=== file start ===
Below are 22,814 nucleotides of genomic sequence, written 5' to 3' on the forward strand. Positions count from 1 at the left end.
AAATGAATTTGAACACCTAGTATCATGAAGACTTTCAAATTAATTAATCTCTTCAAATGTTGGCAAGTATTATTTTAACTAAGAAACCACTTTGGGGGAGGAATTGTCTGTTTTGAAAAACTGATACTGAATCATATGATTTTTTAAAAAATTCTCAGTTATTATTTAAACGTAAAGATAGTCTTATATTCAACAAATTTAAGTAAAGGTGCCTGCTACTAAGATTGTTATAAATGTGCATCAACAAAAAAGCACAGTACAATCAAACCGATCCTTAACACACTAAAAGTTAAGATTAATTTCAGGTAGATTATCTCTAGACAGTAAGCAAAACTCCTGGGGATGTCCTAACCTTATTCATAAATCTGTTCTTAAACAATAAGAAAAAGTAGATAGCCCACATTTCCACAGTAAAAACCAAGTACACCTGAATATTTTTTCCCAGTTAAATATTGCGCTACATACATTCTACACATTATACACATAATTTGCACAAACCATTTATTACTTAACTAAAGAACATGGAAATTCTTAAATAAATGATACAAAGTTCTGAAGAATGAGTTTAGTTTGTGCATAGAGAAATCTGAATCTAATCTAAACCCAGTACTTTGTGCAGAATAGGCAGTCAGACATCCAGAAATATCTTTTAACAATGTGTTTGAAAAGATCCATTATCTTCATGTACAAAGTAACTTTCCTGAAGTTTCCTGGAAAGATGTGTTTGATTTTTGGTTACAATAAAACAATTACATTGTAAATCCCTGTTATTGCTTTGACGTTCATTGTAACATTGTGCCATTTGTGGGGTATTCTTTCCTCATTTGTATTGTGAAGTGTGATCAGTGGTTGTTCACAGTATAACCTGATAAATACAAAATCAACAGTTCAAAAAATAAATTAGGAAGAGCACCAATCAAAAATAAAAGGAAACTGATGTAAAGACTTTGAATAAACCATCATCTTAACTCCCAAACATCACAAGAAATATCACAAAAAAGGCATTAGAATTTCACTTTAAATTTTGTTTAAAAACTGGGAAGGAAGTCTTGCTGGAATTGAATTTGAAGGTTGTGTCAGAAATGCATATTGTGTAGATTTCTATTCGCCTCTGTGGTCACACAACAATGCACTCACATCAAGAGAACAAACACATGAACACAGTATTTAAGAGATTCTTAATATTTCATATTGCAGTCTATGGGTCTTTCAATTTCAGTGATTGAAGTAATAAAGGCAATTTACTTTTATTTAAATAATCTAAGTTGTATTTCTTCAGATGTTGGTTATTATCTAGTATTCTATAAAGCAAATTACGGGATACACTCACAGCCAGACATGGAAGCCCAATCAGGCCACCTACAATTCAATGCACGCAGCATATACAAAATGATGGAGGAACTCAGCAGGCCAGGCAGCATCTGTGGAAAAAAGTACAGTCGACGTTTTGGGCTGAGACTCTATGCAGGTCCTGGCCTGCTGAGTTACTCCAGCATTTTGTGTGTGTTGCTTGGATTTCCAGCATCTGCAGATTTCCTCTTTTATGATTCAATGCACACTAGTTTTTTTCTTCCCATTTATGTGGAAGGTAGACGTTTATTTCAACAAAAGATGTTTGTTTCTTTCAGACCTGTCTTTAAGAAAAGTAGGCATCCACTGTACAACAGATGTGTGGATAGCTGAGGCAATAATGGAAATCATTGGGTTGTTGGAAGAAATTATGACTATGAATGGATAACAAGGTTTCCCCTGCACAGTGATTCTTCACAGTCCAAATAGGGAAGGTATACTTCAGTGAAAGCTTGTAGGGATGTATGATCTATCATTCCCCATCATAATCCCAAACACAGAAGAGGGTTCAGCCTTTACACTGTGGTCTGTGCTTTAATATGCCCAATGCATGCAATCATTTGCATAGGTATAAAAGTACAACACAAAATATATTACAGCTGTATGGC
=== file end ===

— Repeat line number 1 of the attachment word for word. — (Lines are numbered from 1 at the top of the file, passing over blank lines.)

Below are 22,814 nucleotides of genomic sequence, written 5' to 3' on the forward strand. Positions count from 1 at the left end.